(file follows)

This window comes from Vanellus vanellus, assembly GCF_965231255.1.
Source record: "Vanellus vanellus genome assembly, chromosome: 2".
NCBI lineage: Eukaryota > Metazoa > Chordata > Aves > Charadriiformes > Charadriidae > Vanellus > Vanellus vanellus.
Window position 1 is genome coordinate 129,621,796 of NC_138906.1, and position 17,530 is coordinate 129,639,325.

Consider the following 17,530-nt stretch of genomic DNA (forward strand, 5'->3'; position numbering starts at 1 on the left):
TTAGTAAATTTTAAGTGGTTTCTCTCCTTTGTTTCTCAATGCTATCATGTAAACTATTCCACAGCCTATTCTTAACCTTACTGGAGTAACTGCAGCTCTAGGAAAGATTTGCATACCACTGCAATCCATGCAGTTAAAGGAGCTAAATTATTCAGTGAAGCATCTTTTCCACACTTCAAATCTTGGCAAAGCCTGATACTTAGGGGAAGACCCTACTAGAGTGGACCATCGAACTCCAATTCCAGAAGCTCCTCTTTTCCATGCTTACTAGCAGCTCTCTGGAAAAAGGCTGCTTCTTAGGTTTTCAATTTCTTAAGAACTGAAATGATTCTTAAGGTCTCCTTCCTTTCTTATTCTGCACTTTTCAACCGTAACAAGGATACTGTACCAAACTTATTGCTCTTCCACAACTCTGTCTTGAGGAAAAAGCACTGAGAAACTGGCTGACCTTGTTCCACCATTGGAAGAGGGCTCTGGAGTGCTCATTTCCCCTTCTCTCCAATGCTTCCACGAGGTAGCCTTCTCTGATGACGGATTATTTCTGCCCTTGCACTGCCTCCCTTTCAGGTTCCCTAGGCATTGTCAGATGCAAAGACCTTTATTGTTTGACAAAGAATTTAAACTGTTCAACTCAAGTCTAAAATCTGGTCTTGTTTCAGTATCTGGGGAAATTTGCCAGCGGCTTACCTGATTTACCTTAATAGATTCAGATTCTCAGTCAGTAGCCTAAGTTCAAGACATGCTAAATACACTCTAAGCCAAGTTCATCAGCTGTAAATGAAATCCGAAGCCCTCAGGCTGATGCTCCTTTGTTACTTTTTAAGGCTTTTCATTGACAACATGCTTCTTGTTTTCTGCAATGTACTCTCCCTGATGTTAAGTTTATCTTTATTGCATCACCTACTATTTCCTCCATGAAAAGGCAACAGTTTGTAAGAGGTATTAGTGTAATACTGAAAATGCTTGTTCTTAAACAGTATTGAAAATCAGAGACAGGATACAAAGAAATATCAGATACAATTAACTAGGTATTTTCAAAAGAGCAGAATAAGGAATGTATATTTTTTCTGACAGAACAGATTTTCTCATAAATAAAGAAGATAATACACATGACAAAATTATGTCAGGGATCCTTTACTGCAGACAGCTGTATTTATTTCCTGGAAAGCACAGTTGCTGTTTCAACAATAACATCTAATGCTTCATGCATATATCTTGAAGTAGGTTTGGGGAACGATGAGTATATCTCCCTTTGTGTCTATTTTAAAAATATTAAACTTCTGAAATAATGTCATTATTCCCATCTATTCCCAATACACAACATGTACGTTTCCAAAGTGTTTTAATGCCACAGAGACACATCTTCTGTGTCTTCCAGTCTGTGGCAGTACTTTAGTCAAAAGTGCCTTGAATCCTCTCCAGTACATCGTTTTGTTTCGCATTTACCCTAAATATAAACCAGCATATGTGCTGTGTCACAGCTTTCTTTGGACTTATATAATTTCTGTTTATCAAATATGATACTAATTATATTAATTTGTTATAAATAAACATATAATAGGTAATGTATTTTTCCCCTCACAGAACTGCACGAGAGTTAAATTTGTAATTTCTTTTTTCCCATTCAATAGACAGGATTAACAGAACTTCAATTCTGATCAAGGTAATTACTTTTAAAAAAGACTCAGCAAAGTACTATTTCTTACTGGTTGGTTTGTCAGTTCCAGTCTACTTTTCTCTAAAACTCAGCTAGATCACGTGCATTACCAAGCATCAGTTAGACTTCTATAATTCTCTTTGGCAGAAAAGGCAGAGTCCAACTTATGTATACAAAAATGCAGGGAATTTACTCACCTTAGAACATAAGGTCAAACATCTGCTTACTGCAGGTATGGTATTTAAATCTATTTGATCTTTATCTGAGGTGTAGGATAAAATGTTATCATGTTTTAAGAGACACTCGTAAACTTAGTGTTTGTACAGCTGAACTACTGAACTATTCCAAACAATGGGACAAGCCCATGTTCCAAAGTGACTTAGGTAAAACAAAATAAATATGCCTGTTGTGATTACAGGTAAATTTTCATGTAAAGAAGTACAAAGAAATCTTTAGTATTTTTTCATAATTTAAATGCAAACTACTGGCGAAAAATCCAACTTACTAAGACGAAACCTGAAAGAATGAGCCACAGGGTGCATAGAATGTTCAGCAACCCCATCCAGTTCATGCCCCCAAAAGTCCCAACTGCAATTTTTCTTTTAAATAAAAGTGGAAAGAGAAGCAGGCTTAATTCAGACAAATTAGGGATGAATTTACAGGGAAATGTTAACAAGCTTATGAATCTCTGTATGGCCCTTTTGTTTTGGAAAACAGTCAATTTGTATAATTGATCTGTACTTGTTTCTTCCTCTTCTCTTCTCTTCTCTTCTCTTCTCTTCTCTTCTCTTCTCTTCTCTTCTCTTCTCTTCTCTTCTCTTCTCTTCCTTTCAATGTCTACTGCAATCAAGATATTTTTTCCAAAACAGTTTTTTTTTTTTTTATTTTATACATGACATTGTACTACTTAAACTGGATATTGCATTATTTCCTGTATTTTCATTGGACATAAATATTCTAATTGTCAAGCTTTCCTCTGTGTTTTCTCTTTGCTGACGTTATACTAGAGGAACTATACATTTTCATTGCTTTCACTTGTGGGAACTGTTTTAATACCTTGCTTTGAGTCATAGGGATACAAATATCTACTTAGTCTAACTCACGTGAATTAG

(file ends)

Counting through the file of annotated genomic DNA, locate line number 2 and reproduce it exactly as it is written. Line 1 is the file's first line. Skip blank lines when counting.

Source record: "Vanellus vanellus genome assembly, chromosome: 2".